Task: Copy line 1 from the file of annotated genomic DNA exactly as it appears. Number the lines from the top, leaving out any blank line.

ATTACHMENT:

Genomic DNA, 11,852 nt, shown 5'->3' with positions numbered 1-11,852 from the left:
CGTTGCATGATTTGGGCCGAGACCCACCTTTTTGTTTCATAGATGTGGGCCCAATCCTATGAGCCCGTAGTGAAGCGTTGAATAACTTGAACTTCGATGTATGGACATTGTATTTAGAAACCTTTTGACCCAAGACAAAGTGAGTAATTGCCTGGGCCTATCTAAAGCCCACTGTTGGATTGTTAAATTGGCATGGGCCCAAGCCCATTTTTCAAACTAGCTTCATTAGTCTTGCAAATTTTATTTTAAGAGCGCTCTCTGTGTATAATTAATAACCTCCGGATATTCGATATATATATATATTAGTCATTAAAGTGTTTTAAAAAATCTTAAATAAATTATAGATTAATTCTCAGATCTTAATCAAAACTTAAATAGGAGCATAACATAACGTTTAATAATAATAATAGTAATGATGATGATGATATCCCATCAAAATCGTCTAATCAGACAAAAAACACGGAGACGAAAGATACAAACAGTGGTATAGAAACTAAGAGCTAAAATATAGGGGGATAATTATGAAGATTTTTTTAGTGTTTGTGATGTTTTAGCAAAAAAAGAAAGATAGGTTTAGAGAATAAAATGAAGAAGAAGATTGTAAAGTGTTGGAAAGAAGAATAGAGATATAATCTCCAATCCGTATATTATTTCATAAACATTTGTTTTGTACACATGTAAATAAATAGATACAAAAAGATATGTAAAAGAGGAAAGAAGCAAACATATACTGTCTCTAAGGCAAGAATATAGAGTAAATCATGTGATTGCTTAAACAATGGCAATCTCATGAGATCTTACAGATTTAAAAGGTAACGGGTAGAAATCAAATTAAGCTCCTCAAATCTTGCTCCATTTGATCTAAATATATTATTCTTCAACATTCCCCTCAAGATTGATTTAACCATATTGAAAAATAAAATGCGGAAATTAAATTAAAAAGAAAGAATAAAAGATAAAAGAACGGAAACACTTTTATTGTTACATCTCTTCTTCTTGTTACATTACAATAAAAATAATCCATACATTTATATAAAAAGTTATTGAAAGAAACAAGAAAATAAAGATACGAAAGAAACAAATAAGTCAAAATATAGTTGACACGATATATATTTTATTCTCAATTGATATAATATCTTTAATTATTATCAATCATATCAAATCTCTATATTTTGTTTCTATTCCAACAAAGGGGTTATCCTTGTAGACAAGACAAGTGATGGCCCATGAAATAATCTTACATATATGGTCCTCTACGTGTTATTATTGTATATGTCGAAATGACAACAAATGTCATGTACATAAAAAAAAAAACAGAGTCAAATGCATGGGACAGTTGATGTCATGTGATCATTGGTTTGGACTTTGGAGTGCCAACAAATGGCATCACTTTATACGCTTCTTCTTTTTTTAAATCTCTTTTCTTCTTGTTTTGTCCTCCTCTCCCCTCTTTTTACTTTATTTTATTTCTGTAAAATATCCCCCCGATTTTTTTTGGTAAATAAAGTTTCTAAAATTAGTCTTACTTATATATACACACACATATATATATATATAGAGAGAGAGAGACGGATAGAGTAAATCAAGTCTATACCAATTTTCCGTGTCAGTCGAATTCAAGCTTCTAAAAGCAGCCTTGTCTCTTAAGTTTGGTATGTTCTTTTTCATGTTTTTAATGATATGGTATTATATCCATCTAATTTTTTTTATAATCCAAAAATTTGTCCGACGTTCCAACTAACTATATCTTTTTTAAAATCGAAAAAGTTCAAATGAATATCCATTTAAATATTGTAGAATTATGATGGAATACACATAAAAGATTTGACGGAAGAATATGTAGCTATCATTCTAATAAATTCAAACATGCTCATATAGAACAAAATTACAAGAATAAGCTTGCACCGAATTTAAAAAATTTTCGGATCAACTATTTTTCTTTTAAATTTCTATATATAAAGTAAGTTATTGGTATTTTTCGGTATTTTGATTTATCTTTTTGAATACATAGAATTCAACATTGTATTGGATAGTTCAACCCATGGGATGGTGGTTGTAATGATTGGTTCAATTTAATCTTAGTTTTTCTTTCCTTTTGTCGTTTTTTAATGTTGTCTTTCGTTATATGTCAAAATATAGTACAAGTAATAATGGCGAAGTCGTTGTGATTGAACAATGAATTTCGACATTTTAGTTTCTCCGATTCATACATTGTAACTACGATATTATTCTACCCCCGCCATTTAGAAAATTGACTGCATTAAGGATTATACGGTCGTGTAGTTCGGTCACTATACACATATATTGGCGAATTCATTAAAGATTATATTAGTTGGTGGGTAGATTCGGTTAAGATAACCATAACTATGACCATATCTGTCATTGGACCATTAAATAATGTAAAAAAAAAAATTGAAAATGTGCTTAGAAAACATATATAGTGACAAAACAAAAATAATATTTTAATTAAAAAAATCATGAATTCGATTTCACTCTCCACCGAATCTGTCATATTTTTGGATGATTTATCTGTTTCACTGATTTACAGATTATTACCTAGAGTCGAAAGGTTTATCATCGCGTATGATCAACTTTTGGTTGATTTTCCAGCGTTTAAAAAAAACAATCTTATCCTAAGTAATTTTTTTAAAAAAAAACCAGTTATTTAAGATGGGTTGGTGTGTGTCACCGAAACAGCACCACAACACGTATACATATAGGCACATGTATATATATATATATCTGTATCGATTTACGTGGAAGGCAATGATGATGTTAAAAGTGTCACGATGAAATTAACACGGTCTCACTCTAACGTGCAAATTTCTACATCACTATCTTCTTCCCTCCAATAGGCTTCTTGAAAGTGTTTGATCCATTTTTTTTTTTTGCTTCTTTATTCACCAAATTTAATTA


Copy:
Genomic DNA, 11,852 nt, shown 5'->3' with positions numbered 1-11,852 from the left: